I just got a DUI...

  1. 0
    I still cant believe this happened to me. This last Sat. night I was coming home from my girlfiends bachlorette party. I was pulled over and got a DUI. Im sooo mad at myself for letting this happen. My record was spotless before this. I hadnt even gotten a speeding ticket in the last 7 years. Here I am taking all these prereqs in hope of getting admitted to the nursing program and I think I just blew it by being so careless and stupid. Do any of you here in Illinois have exp with having a DUI on your record and being able to sit for the boards? I would hate to spend the next couple of years in nursing school to only be told I wont be able to sit for the exam because of this DUI. Im not sure what to do.

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  2. 10 Comments...

  3. 0
    I live in IL - please contact the Ill Dept of Professional Regulation at http://www.il.gov

    good luck...
  4. 0
    McArdle-
    I read your thread and I am sure you are embarrased and ashamed of your actions. So easy to sleep at someone else's house or call a cab.....none of this pain is worth what you did (or didn't do). I am personally a strong believer in designated driver situations, my father got multiple DUI's when I was growing up and I saw what it did to our quality of life. I will say this, my hopes for you are that you learned from this and never do that again. You could have had an accident with a car with a baby in it, you could have done lots of things....my other hope for you is that you can sit for the boards. Someone who is spotless for 7 years is obviously not a recurring offender and just made one decision incorrectly. I think you will/have learned from this and will make you a better person/nurse. Good luck and keep us informed of what happens.
  5. 0
    I am in KS. I was in class with a girl who had a DUI. When she first started nursing classes she had to get rides because her license to drive was suspended. She took boards in January. You will need to disclose this to your school and do your "time".
  6. 0
    Quote from NRSNFL
    McArdle-
    I read your thread and I am sure you are embarrased and ashamed of your actions. So easy to sleep at someone else's house or call a cab.....none of this pain is worth what you did (or didn't do). I am personally a strong believer in designated driver situations, my father got multiple DUI's when I was growing up and I saw what it did to our quality of life. I will say this, my hopes for you are that you learned from this and never do that again. You could have had an accident with a car with a baby in it, you could have done lots of things....my other hope for you is that you can sit for the boards. Someone who is spotless for 7 years is obviously not a recurring offender and just made one decision incorrectly. I think you will/have learned from this and will make you a better person/nurse. Good luck and keep us informed of what happens.
    I'd like to add that the OP doesn't need to be judged or shamed any further than what has already happened.
    Telling her that she could have gotten into an accident with a car with a baby in it isn't helpful, IMHO. It just adds more shame and stress to an already bad situation.
    A baby's life isn't any more valuable than if she were to have hit a 45 year old pedestrian while driving drunk.

    Many, many nurses have had DUI's.
    And many, many more have never had one but should have because they've driven drunk on plenty of occasions but were never caught.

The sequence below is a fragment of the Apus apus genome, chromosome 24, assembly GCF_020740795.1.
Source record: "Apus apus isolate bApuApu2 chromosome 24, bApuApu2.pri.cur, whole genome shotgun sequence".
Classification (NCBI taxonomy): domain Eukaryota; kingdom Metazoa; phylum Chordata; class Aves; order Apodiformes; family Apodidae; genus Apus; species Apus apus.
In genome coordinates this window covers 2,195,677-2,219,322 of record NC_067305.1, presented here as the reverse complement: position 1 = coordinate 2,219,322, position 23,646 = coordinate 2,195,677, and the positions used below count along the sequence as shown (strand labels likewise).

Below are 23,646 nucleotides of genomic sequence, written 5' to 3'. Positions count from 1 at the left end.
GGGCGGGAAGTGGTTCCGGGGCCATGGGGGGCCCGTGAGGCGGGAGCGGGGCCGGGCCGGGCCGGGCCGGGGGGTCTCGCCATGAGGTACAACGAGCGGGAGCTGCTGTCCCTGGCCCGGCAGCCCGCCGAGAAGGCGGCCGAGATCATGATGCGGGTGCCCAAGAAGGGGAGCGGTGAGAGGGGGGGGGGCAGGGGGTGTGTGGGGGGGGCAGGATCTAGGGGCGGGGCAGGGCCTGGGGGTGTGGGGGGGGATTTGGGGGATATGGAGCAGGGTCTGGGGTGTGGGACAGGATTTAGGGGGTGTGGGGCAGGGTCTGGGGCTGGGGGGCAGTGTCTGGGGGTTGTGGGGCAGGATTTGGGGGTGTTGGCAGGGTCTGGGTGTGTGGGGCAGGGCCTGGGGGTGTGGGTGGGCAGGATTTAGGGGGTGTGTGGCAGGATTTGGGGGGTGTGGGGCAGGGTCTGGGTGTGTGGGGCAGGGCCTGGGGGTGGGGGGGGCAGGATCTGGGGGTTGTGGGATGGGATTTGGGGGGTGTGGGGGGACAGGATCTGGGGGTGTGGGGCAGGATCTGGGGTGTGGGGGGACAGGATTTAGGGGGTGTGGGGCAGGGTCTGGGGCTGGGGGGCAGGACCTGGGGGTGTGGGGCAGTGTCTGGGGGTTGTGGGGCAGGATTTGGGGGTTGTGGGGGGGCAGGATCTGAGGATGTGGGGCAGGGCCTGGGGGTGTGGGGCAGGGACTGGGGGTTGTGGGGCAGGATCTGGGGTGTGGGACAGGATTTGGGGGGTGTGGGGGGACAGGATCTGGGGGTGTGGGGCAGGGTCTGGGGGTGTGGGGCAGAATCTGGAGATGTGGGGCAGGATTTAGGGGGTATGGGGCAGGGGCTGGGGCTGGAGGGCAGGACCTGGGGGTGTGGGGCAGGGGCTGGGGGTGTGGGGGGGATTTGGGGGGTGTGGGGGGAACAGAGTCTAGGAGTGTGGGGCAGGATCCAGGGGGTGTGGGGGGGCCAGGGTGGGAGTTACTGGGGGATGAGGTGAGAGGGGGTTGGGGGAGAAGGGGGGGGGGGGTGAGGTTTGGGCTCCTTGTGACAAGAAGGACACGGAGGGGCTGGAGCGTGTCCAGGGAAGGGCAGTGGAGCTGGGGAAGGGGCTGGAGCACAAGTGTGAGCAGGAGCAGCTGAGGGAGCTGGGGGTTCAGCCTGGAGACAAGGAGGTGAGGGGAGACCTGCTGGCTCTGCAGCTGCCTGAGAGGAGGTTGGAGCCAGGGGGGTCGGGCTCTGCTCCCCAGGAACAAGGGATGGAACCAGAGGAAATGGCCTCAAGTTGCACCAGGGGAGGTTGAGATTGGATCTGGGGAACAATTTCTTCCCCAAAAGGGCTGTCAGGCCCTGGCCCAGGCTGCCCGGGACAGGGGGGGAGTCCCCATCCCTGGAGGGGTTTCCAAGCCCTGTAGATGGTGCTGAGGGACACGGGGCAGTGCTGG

I'm sorry, but I've read too many comments here that have a high brow tone to them and are literally shaming nurses for getting DUI's, yet so many nurses have had them. The number of threads started about the subject alone is evidence to that.

    Instead of judging and shaming nurses who have gotten them, why are we not examining why so many nurses (or nursing students)are getting them in the first place?

    I have a feeling that it goes much deeper than bachelorette parties and simple momentary lapses of judgement.
  7. 0
    I'm sure that she feels bad but there is NO excuse for drinking and driving. EVER.
  8. 0
    Quote from Bruce RN
    I'd like to add that the OP doesn't need to be judged or shamed any further than what has already happened.
    Telling her that she could have gotten into an accident with a car with a baby in it isn't helpful, IMHO. It just adds more shame and stress to an already bad situation.
    A baby's life isn't any more valuable than if she were to have hit a 45 year old pedestrian while driving drunk.

    Many, many nurses have had DUI's.
    And many, many more have never had one but should have because they've driven drunk on plenty of occasions but were never caught.

    I'm sorry, but I've read too many comments here that have a high brow tone to them and are literally shaming nurses for getting DUI's, yet so many nurses have had them. The number of threads started about the subject alone is evidence to that.

    Instead of judging and shaming nurses who have gotten them, why are we not examining why so many nurses (or nursing students)are getting them in the first place?

    I have a feeling that it goes much deeper than bachelorette parties and simple momentary lapses of judgement.
    if you drive drunk, you need to be shamed.
    after 22 years of nursing, i remember the worst thing i saw when i floated to the trauma unit was a multiple freeway accident caused by a drunk driver...he was drunk as cooter brown and ran into a woman who was 8 months pregnant. her baby could not be saved, apparently the placenta became separated from her and he died. she was injured but had not yet found out that her baby died. he was so drunk he didn't know what was up.